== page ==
Utah's State Symbols
State Flag

The original Utah State Flag consisted of a solid white state seal on a light blue background which was adopted by the State Legislature in 1896 and revised in 1913. The Utah State Flag, as we know it today, was originally designed for the battleship Utah in 1912. It was later made the official flag of Utah when Governor William Spry signed House Joint Resolution I in 1913.

Explanation of the Symbols on Utah's State Flag

The Utah State Flag has a blue background with the State Seal inscribed in the center and is easily distinguished from other state flags.

American Eagle with wings outspread, grasping six arrows in its talons, symbolizes protection in peace and war.
Bee Hive is the symbol of industry.
Sego Lily is a symbol of peace.
Draped American Flag is the symbol of our support to the nation.
"1847" is the year the Mormon Pioneer entered the Salt Lake Valley.
"1896" is the year Utah was admitted as the 45th state (January 4, 1896).

Emblem and Motto
The Beehive and word "industry" became the official motto and emblem for Utah on March 4, 1959. Industry is associated with the symbol of the beehive. The early pioneers had few material resources at their disposal and therefore had to rely on their own "industry" to survive. The beehive was chosen as the emblem for the provisional State of Deseret in 1848 and was maintained along with the word "industry" on the seal and flag when Utah became a state in 1896.

Abundant nesting colonies of the California gull (Larus californious Lawrence) have been reported as early as the 1850's in Utah. These gulls are assumed to be the species that saved the crops of the early Mormon settlers from crickets in 1848-1849. These birds now nest in large colonies in the islands and dikes of the Great Salt Lake and Utah Lake.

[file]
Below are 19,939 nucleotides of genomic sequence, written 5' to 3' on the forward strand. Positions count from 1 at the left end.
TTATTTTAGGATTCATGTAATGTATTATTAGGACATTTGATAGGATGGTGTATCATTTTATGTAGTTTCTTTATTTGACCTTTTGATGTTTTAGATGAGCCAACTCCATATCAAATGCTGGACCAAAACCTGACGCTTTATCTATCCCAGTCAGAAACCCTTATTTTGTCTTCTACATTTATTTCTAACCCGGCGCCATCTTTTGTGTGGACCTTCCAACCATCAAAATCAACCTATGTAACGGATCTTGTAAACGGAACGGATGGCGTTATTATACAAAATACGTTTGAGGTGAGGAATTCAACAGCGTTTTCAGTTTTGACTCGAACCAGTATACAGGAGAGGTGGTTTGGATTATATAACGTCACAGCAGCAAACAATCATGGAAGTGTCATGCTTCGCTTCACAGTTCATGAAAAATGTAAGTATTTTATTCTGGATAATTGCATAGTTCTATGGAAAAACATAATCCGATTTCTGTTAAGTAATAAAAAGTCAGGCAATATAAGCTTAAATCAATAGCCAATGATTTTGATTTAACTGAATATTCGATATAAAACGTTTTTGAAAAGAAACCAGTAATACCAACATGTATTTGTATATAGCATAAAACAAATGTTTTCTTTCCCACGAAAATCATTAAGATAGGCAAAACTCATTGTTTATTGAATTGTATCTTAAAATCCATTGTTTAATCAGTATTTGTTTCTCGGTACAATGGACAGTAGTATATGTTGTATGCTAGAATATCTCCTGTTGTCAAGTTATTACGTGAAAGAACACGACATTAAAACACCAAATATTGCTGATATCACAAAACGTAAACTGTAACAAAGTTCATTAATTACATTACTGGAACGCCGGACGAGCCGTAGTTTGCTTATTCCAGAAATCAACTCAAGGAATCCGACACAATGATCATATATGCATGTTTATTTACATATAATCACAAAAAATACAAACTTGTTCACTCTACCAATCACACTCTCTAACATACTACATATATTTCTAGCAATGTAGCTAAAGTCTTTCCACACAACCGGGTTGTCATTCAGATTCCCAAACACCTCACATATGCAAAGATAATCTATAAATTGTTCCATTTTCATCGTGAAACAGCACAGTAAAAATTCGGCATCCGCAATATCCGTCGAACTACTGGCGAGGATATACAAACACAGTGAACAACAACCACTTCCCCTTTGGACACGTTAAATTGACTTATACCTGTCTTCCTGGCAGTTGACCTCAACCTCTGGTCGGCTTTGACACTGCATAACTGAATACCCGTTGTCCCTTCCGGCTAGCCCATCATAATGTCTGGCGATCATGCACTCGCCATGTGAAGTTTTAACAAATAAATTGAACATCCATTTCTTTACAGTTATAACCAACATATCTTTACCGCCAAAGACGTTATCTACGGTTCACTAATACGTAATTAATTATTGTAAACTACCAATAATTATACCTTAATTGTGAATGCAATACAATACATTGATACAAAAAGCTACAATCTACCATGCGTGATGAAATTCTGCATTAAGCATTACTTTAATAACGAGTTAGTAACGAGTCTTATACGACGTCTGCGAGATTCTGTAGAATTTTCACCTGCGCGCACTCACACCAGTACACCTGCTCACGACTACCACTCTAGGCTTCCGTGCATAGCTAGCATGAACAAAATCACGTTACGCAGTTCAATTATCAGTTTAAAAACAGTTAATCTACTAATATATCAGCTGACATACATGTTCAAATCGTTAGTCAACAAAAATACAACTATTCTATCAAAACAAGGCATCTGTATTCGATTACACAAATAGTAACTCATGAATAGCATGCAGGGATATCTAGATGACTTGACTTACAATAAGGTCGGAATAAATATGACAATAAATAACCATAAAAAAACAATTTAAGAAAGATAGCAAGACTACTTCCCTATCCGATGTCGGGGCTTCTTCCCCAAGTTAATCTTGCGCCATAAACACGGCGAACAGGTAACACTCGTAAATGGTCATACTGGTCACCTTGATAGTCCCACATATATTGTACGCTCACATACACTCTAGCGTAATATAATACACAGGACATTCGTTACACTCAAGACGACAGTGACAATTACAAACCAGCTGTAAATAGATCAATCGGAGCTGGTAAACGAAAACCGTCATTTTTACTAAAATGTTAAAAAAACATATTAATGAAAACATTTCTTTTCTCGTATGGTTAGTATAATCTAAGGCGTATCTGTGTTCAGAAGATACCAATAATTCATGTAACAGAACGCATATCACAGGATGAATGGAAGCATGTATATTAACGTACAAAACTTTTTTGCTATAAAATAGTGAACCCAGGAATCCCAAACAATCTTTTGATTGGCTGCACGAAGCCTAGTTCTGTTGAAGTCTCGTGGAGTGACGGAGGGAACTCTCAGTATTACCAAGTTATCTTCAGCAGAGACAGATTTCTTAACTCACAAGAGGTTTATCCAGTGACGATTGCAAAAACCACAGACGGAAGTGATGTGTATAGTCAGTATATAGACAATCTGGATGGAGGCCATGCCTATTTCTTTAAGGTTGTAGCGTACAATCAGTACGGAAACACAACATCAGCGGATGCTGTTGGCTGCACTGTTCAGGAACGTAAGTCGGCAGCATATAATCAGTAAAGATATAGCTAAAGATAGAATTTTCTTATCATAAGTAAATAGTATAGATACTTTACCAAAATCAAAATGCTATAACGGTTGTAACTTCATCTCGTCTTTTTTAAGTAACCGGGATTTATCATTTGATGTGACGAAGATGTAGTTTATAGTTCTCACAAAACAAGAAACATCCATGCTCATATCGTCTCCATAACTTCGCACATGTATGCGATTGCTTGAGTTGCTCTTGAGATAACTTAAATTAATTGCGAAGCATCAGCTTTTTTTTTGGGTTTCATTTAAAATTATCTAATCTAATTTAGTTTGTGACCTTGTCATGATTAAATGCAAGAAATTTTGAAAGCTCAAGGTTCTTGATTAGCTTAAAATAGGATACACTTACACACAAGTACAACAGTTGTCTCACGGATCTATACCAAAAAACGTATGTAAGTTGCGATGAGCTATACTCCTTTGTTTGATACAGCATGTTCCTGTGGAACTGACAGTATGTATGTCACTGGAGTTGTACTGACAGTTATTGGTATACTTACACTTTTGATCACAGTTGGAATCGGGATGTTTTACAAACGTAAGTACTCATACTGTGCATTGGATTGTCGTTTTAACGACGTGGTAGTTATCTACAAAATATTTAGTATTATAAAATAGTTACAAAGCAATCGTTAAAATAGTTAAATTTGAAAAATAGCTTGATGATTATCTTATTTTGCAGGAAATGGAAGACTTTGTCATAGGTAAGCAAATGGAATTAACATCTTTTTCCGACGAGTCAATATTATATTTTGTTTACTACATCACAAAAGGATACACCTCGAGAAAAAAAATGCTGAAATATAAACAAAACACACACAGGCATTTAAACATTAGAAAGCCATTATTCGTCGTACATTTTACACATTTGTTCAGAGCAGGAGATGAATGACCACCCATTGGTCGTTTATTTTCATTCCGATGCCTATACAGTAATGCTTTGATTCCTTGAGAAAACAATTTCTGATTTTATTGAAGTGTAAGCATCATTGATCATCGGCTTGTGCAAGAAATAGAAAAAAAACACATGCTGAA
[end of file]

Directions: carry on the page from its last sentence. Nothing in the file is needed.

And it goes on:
The sego lily (Calochortus nuttallii) was made the official state flower in 1911 after a census was taken of the state's school children as to their preference for a state flower. The sego lily grows six to eight inches high on open grass and sage rangelands in the Great Basin during the summer months. The plant is important to Utah because the bulbs were eaten by the early Mormon settlers during their first winter in the valley when food was scarce.

The blue spruce (Picea pungens) was chosen by the Utah State Legislature in 1933 to be the state tree. The tree is found in the Wasatch and Uinta mountains at elevations between 6,000 to 11,000 feet. It can be transplanted successfully and is widely used as an ornamental tree. Its foliage is generally silvery blue in color and has the ability to withstand temperature extremes.


The topaz is a semiprecious gem found in Beaver, Juab and Tooele counties of Utah. This hard gem is an aluminum florisilicate and is next in hardness to carborundum and diamonds (two of the hardest natural mineral around). Topaz is found in a variety of colors- colorless, pinkish, yellowish, bluish. When found, the gem is either in separate crystals or stubby sharpened pencils. Topaz is the birthstone of November.


Utah officially recognized Coal as the State Rock in 1991. Coal is a black or brown rock that can be ignited and burned to produce heat and electricity. Coalburning power plants supply about half of the electricity used in the United States and nearly two-thirds of that used throughout the world. Utah coal deposits are found primarily in Carbon and Emery Counties of Central Utah.


The Rock Mountain elk (Cervus canadensis) became the official state animal in 1971. A member of the deer family, the elk lives in close association with the deer and moose throughout much of Utah. Mature bulls stand up to 60 inches at the shoulder and may weigh over 700 pounds. Today, elk are are plentiful on most mountain ranges in Utah.


The cutthroat trout Salmo clarki, has 15 recognized subspecies, one of which is the Bonneville Cutthroat. All cutthroat trout have a "cut," a patch of orange or red on the throat and they differ from the rainbow trout because they have basibranchial (hyoid) teeth in their throat between the gill arches, they typically have longer heads and